The Cardinals certainly showed signs of being a team that could pull of such a feat as they ranked 5th best in Major League Baseball for run production and 12th for staff earned run average. St. Louis was equally tough at home or on the road as they won 45 games as a host and racked up 45 more wins away from Busch Stadium.

Another major factor in the Cardinals advantage was their veteran presence on the roster with such stars as Albert Pujols, Lance Berkman, Yadier Molina, and Matt Holliday. The veteran lineup gave St. Louis the toughness and perspective of a long season and the guts to take on the number one seed Philadelphia Phillies in the National League Division Series and pull off a stunning 3-2 upset. Another tough veteran, starting pitcher Chris Carpenter, went “old school” with a complete game win to clinch the series at Philly for a huge sports betting upset.

The Cardinals' toughness and determination proved to be the difference in a 4-2 series win over the talented but soft and sloppy Milwaukee Brewers for the National League pennant.

In the World Series, the Cardinals simply refused to die, as they kept coming back against the Texas Rangers including a game 6 for the ages when they were down to their last strike and twice rallied in the late innings to take the series to a 7th game, which they won going away.

With toughness, resilience, determination, and retro attitude the Cardinals proved to be an inspiring champion.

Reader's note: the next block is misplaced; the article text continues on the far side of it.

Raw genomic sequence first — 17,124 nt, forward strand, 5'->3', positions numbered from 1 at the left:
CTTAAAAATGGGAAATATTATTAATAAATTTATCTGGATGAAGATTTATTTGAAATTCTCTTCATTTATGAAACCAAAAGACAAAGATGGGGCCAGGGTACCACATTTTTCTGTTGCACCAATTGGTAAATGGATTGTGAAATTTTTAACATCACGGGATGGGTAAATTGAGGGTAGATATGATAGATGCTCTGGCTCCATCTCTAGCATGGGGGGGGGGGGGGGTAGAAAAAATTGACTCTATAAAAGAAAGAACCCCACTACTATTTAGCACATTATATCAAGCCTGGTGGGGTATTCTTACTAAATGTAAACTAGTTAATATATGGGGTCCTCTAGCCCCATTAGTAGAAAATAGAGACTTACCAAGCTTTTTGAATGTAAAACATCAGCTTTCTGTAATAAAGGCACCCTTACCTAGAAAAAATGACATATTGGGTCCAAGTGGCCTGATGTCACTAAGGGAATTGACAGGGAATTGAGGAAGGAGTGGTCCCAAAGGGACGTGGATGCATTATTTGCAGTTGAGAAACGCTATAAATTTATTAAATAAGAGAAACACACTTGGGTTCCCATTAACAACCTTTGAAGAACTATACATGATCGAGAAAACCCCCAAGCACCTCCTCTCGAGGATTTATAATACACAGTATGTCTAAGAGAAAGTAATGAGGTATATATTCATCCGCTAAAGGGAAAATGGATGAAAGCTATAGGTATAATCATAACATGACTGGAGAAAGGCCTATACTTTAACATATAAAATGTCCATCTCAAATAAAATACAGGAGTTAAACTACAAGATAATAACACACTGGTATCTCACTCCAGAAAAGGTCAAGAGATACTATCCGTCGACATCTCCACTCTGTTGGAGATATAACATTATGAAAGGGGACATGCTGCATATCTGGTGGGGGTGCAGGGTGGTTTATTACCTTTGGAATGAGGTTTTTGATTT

Wednesday, November 2, 2011

Phillies On Deck, Vol. 2: De Fratus & Aumont

From time to time this off-season, we'll take a look at young players within the Phillies organization that could impact the big league roster in 2012. In this edition, relievers Justin De Fratus and Phillippe Aumont will be the focus, as they target filling out a Philadelphia bullpen that has multiple potential vacancies.

With the Phillies' refusal of Brad Lidge's option and with free agent Ryan Madson possibly on the move out of town, the club has some openings up for grabs in the coming season. A pair of young fireballers stand a great shot at filling those voids on the roster for the five-time defending National League East division champions.

Righty hurlers Justin De Fratus and Phillippe Aumont are two of the top candidates to make a big splash on the Phillies pitching staff next year. Each of the two relievers looked sharp at two levels of the developmental ranks this year.

De Fratus was drafted in the 11th round of the 2007 amateur draft by the Phillies. Often praised for his control, De Fratus has seen his stock rise based on his improved abilities to get batters to swing and miss. In recent years, the 6-foot-4-inch 220-pounder has seen his K/9 rate go from 8.84 in 2008 and 2009, to 9.83 in 2010, then to 11.86 in 2011.

The California native, De Fratus, has a repertoire that includes a fastball that tops out at 96 MPH, a slider which he improved in the Arizona Fall League last year after working with former Major Leaguer Ricky Bones and a deceptive change up.